For almost 20 years, the only FDA approved medication for sickle cell anemia was Hydroxyurea. Hydroxyurea was approved for adults in 1998. There is much evidence for its effectiveness and safety in infants as young as 9 months, and it has been safely used in children as well as adults since 1998. In 2017, the FDA officially approved Hydroxyurea therapy for children with sickle cell anemia--types HBSS and HBS beta zero thalassemia--starting at age 2 years.
In 2017 the FDA also approved L-glutamine (Endari), therapy for sickle cell disease.
What is L-glutamine?
L-glutamine was approved by the FDA for sickle cell disease in July 2017. As of March 2018, it is on the market as brand name Endari. It is approved for children over age 5 years and adults with sickle cell disease.
L-glutamine is a natural amino acid that our bodies make or that we receive when we eat meat or plant proteins such as red cabbage, beans and raw spinach. This product has been studied in critically ill patients, patients with allergies and patients with gut problems in the past. You may have even seen L glutamine on the shelves with supplements used by body builders.
The Emmaus Company has studied this treatment since the late 90s in sickle cell patients. The L-glutamine is manufactured from the sugar cane plant, so is actually vegan. It is purified to pharmaceutical grade as brand name Endari. This makes it different from the L-glutamine capsules that are on the shelves of the supplement stores as these cannot be guaranteed for purity.
How do you take L-glutamine?
Endari comes in a powder form. It has to be mixed well in 8oz of a cold drink . It can also be mixed into yogurt and applesauce. Hot drinks cannot be used as they make L-glutamine inactive.
It is taken twice a day and the number of packets depends on your weight:
A child less than 66 pounds needs 1 packet twice a day.
A person 66 to 123 pounds needs 2 packets twice a day.
A person over 143 pounds needs 3 packets twice a day.
How does it affect sickle cell patients?
A study carried out in 31 centers in the United States led to FDA approval. Patients on the study could continue their Hydroxyurea. Patients had fewer pain crises in a year (an average of 3 a year for those on the study, and 4 a year for those not on the study). They had fewer acute chest syndrome complications. The study also showed that patients had fewer hospital visits than those not taking Endari, and that their hospital stays lasted a shorter time. Patients also experienced longer times between their pain crises.
What else should I know about L-glutamine?
The most common side effects reported with its use were nausea, constipation and cough. Don’t use Endari if you have trouble with liver or kidney function. It can be used with Hydroxyurea if you are already taking this or plan to start this.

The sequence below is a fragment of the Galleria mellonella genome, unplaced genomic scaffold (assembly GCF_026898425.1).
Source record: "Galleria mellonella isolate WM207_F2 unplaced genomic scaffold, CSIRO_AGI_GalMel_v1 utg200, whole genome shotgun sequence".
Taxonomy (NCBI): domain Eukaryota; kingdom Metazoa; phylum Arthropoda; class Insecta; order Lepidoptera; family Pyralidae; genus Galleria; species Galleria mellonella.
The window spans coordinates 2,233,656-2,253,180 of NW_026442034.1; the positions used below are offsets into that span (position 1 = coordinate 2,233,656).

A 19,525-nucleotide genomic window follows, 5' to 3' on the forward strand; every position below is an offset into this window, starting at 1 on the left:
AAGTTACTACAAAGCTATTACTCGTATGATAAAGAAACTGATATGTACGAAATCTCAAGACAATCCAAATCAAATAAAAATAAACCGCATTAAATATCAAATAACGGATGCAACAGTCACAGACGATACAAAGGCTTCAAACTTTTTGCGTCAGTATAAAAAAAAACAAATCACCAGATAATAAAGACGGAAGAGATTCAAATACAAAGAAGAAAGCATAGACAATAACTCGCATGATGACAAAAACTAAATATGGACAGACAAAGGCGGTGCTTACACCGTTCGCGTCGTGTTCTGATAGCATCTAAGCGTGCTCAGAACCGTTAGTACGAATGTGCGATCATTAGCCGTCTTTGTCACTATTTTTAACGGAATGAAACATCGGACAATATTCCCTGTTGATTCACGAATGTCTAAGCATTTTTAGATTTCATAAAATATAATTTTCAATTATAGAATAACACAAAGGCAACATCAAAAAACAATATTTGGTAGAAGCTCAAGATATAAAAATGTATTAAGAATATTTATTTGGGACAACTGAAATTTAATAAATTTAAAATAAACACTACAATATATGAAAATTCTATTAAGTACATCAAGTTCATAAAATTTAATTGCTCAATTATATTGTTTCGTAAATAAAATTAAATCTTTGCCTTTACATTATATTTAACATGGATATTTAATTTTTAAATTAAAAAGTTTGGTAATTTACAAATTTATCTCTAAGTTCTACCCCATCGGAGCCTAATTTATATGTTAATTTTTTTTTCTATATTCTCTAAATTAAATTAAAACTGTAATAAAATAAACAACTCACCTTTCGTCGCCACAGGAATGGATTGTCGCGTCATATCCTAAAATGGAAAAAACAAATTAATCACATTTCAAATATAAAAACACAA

How does it work?
The way L-glutamine works is not yet fully understood. Red blood cells usually live for 120 days but sickle red blood cells are prone to dying quickly, causing anemia. This red blood cell death is called hemolysis. One of the main reasons for hemolysis is damage to the red blood cell membrane. This damage is caused by natural byproducts in our body called reactive oxygen species. Our red cells are protected against this damage by the NAD (nicotinamide adenine dinucleotide) system. L-glutamine helps us build up our NAD and allow better red cell protection. L-glutamine may also make red blood cells less sticky, which could reduce the number of painful crises.
How can I learn more about L-glutamine?
Speak with your Hematologist about L-glutamine (Endari). Your sickle cell care team will help you decide if you need one or both of the two preventive medications for sickle cell care (Hydroxyurea and Endari). Your Hematologist also knows if your liver and kidney function are healthy enough for you to tolerate Endari. Your insurance will review your records and approve the Endari on a case by case basis with the help of your Hematologist.
Promising medications in the pipeline
This recent drug approval after a gap of almost 20 years is very promising for our sickle cell community. We have many medications that are in development by several companies. The only way these can be approved for use is with the help of sickle cell patients who participate in clinical trials.
We look forward to the day when we have many different medications options out there to help all our child and adult warriors with sickle cell disease live life to the fullest!